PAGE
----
Imagining where these original sparks of ingenuity came from for our most basic inventions makes me perpetually curious.

8 thoughts on “Bog Coat / Bog Bodies”

  1. Hi Mary, I was interested to come across your post on this. I ‘ve just made a dress based on the bog coat cutting concept as part of zero waste patterncutting research (I’m a patternmaker). Like you, I haven’t found much evidence from the Bronze Age, but there’s a book called Ancient Danish Textiles from Bogs and Burials by Danish expert Margarethe Hald. I haven’t read it. It’s in English. It cost megabucks on Amazon however there’s a very short review here: https://www.tandfonline.com/doi/abs/10.1179/004049683793690651?journalCode=ytex20 You might be able to borrow a copy and see what she says. Also, Cut My Cote by Dorothy K Burnham speaks about the cut possibly being derived from animal skins, with short cloth jackets among Danish Bronze Age finds. All the best for making your bog coat!

  2. Hi, Liz – Thank you so much for the information on Margarethe Hald. I see she first published her book loooooong before the age of the internet. As a museum person, I know full well not every source can be found online, but I sure am going to start there when people make a claim about the source of something historical like bog coats. šŸ™‚ The beauty of being online is that helpful people, like you!, can jump in and provide sources they are aware of that exist elsewhere.

    I wonder if my library system can get a hold of Hald’s book or Burnahm’s book.

    I’m curious about your dress, especially the zero waste concept. How did it work out for you? Was there zero waste by the time you were finished?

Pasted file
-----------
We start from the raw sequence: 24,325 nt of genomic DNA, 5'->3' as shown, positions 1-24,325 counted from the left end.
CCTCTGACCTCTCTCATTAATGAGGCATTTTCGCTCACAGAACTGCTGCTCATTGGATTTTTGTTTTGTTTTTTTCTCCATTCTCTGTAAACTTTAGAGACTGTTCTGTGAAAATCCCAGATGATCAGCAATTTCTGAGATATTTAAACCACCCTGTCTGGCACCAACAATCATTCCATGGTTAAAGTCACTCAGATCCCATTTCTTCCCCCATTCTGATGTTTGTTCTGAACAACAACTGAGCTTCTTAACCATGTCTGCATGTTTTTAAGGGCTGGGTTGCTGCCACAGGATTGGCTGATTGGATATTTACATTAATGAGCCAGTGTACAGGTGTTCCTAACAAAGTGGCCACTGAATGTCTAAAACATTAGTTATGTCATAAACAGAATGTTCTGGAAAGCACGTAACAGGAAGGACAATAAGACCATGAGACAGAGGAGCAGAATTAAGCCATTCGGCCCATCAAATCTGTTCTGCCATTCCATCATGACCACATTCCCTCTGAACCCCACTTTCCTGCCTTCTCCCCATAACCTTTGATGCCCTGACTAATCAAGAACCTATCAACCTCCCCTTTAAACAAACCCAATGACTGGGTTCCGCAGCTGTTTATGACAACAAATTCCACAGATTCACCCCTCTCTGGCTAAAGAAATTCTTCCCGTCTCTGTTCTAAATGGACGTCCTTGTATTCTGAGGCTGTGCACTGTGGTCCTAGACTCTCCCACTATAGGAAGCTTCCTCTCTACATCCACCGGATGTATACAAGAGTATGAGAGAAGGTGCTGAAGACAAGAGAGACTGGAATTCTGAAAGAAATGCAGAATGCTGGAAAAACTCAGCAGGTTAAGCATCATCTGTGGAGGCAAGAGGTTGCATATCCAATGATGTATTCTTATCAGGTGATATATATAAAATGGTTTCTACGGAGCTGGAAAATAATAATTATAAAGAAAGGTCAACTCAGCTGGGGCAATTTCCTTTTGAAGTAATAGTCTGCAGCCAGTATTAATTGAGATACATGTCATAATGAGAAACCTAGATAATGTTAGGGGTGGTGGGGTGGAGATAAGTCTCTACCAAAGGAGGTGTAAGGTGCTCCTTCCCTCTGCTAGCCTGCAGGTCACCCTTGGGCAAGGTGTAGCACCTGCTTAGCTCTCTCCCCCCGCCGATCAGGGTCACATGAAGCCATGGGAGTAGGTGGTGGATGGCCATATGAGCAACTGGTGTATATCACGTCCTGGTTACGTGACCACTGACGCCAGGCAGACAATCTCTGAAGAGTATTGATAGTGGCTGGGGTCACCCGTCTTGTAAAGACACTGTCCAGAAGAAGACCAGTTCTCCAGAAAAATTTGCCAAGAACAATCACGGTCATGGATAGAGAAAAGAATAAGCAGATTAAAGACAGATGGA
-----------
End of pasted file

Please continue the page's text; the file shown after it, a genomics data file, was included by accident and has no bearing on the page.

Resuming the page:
3. Hi Mary, very sorry I didn’t check back to read your reply. I’ve since done more experiments with this cutting concept including incorporating hoods or collars, all zero waste. Such a simple, versatile cut! If you’ll send me an email I’ll tell you more about it.
    Burnham’s book is easy to buy on Amazon, not too expensive, and totally worth it!

    1. Hi, Liz – Yes, I am curious about how to make these coats with zero waste. Not only do I want to know for my own edification, I’m also working on a presentation for a preservation conference. I want to create a Grand Unified Theory of Preservation that isn’t simply about preserving buildings (the typical focus of the conference) but about all the manufactured items in our environment, plus the environment itself.

      I will be in touch via email in the coming week.


  4. Hope you found Cut My Cote — I was just looking up the Bog Coat in my copy and wondering if there were any other resources on it online. I’ve had a nice rayon wrap I’ve been wanting to make into a topper of some sort and this seemed like a simple, no-leftovers way to do it. Here’s one you didn’t list: http://www.thequiltercommunity.com/Wc8f1c1a1f8b9e.htm